5. Here is that line: "We don’t know why the Lord Dragon would save one of the Forsaken, but it doesn’t matter. We can’t Heal him either. They’re dying. Both of them." You've left out an important piece of information. The full paragraph is as follows: "We found them together," Flinn said. "Rand must have carried him out of the pit. We don't know why the Lord Dragon would save one of the Forsaken, but it doesn't matter. We can't Heal him either. They're dying. Both of them." Damer makes an assumption that Rand *must* have carried him out of the pit. He wasn't there. Nynaeve could have been and she doesn't contradict him when he states this. But Damer saying the word "must" indicates it's speculation, probably related by Nynaeve or Moiraine or Thom who had the highest likelihood of of being there and "Shouting." as the first section of the Epilogue indicates happened before Rand went unconscious. I think it most likely the transmigration either happened while Rand had control of Moridin via Callandor in the pit or it happened when the "random" Aiel woman told him that was what he must do, meaning he should move his soul to an empty vessel before his current body dies.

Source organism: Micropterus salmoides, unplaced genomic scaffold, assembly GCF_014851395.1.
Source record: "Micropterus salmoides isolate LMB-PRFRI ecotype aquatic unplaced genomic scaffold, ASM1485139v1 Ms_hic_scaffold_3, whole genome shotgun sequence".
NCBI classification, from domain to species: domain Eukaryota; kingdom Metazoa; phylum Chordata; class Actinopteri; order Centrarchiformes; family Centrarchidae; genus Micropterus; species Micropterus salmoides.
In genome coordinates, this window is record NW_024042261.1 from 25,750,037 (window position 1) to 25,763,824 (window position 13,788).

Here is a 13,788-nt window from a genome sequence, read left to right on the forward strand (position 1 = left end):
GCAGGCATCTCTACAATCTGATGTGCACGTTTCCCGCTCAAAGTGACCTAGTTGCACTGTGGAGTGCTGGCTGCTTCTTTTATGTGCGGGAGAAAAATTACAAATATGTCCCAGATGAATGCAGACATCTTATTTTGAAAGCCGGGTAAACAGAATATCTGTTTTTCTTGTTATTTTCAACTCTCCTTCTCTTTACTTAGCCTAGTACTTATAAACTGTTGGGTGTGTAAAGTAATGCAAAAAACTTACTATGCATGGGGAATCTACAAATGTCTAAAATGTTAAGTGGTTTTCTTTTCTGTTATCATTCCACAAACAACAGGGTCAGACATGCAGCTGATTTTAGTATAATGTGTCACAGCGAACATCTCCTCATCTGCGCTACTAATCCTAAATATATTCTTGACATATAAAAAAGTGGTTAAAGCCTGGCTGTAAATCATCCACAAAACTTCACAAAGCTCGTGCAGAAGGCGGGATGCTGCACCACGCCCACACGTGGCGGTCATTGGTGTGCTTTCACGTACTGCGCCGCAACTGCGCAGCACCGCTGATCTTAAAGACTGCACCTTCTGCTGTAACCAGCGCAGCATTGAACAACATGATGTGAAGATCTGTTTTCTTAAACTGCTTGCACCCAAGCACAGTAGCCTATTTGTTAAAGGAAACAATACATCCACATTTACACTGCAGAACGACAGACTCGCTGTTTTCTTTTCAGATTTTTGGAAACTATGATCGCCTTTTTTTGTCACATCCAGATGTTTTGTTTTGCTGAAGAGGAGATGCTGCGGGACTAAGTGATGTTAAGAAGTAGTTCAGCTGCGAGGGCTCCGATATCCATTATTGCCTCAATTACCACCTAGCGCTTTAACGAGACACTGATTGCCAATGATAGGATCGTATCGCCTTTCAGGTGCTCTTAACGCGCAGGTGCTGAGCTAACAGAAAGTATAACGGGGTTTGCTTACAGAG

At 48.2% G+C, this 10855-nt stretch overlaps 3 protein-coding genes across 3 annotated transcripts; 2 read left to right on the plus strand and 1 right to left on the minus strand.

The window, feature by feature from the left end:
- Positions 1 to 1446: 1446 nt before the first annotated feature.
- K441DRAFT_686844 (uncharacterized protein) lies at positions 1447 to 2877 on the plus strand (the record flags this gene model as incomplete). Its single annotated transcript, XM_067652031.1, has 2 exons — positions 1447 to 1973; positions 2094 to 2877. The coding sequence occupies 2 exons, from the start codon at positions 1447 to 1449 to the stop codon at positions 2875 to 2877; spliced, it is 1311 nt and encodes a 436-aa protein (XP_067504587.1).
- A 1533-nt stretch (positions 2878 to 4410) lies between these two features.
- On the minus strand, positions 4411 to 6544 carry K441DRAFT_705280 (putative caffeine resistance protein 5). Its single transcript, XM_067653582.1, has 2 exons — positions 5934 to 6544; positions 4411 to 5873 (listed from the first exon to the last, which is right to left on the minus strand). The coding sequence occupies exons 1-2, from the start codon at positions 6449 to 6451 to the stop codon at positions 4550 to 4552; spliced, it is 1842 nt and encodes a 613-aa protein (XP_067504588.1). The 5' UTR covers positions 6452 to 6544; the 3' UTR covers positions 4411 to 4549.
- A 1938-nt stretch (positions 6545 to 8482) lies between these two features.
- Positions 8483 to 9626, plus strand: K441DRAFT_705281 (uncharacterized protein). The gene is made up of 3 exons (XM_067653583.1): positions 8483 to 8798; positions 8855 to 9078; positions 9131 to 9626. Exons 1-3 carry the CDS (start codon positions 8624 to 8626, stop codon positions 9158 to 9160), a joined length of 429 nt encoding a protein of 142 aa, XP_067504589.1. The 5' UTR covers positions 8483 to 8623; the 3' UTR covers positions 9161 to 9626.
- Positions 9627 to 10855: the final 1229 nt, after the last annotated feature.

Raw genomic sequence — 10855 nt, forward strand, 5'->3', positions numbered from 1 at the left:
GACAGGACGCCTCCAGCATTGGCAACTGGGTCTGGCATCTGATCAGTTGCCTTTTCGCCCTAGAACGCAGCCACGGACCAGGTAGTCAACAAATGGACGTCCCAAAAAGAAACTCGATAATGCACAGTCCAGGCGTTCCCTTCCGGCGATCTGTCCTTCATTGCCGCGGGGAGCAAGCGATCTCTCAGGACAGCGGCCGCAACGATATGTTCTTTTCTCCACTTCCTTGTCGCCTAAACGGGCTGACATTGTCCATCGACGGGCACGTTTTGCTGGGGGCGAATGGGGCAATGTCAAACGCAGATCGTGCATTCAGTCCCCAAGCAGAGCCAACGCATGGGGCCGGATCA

6. I think it is a problem because other people saw that scene. Who else saw that scene? I thought it was just Rand and the "random" old Aiel lady that told him this is what he should do. I suspect that Nynaeve and Moiraine and Thom could have been there, but were they stated to be there? Also, even if they were there, why does it matter if they saw? Did Rand say anything to these observers? Why did they not notice the "random" old Aiel lady? I'm at work right now so I don't have my book. It's important to me but I don't carry it with me all the time. :)